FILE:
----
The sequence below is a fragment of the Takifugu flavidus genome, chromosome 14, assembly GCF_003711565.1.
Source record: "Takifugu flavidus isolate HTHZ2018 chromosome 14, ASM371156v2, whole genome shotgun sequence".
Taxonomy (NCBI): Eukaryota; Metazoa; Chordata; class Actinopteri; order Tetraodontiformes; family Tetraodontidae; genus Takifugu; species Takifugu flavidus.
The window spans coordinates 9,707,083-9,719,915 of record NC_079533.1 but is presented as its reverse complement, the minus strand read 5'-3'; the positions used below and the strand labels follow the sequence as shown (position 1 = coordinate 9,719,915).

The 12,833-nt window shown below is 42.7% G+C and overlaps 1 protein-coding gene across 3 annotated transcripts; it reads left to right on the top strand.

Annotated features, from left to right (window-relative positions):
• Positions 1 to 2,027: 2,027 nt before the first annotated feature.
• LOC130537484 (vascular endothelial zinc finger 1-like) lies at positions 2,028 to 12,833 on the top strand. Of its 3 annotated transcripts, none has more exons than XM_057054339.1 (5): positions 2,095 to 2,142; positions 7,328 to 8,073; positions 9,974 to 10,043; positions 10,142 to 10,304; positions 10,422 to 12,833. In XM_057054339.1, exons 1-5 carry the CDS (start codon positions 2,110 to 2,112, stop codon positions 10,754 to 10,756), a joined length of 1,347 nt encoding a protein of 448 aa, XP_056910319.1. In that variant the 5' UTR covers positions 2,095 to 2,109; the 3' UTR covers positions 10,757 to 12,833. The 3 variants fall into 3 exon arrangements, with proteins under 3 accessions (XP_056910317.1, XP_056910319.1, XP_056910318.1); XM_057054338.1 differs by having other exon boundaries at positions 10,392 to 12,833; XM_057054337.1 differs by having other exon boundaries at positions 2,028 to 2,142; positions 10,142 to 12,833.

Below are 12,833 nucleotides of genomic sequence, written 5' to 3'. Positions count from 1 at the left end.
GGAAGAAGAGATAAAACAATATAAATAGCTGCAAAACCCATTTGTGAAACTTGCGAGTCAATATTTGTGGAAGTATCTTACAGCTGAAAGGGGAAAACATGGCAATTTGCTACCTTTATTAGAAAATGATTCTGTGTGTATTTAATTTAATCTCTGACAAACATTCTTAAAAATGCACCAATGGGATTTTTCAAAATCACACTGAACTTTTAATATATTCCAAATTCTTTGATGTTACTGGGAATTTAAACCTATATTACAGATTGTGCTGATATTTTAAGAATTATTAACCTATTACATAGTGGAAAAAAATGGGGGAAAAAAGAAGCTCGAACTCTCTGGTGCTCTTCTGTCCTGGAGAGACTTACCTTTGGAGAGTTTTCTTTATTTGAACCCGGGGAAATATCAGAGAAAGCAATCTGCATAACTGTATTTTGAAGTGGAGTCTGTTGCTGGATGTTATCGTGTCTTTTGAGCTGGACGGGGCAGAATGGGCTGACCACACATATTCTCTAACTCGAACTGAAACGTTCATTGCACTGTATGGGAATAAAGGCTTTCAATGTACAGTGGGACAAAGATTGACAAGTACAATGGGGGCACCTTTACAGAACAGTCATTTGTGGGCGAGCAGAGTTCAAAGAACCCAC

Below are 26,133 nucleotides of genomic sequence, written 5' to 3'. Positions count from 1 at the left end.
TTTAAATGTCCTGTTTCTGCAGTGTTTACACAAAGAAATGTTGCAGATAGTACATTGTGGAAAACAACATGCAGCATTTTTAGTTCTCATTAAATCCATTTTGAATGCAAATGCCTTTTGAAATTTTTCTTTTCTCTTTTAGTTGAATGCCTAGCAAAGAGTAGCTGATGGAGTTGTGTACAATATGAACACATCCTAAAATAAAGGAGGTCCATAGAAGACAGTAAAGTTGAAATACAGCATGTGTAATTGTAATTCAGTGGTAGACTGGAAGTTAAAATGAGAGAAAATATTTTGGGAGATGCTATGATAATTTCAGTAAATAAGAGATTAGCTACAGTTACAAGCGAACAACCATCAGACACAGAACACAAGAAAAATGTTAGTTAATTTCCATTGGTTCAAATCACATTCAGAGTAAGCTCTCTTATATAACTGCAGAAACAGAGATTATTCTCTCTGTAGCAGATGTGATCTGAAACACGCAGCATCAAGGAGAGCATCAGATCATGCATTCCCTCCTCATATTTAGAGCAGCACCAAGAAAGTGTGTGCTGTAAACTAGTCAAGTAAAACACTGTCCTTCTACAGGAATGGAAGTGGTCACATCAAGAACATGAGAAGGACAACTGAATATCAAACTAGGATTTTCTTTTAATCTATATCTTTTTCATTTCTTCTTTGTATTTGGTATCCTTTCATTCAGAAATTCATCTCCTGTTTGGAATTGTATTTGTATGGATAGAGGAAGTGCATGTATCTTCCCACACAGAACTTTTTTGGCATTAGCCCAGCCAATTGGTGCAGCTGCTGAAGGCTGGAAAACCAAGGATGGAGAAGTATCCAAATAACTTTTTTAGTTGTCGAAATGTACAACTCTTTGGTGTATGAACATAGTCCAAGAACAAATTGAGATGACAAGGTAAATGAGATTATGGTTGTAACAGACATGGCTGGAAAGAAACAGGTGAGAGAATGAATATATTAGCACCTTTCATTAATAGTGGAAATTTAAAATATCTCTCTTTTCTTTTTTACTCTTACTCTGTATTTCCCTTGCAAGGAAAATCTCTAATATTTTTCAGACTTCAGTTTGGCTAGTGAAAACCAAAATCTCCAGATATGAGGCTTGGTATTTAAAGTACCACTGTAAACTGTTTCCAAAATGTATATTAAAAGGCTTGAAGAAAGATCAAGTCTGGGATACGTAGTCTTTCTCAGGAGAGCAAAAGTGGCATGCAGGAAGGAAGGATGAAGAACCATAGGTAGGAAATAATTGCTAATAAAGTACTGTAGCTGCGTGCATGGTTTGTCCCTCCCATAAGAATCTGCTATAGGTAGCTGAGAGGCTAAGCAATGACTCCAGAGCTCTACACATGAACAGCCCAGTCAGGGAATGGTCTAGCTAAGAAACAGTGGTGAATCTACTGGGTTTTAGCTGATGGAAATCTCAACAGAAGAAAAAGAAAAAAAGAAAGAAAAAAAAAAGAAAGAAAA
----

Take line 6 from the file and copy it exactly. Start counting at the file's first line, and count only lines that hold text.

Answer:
Annotated features, from left to right (window-relative positions):